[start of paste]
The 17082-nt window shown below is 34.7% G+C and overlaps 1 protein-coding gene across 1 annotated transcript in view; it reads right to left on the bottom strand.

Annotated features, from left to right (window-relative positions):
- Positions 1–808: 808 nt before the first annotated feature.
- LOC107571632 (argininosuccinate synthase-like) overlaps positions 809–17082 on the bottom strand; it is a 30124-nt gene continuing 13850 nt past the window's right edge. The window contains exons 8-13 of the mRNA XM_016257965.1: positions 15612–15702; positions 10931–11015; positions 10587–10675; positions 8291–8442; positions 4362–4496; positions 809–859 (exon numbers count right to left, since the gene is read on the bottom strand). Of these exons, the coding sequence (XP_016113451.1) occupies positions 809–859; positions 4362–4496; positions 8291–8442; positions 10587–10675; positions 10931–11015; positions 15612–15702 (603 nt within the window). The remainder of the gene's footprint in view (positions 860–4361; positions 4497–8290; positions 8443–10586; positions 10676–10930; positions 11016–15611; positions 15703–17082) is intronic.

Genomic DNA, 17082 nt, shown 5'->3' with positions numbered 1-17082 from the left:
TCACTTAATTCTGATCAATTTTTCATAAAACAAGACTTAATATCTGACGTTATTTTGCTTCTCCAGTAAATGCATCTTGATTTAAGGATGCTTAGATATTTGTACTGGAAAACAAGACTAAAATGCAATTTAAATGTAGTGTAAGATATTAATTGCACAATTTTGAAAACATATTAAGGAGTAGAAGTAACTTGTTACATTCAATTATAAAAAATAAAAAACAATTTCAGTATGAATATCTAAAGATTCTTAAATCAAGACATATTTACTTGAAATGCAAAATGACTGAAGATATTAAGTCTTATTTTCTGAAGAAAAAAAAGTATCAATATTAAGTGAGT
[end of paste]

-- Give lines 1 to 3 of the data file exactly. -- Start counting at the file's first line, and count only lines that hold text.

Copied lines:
The 17082-nt window shown below is 34.7% G+C and overlaps 1 protein-coding gene across 1 annotated transcript in view; it reads right to left on the bottom strand.

Annotated features, from left to right (window-relative positions):
- Positions 1–808: 808 nt before the first annotated feature.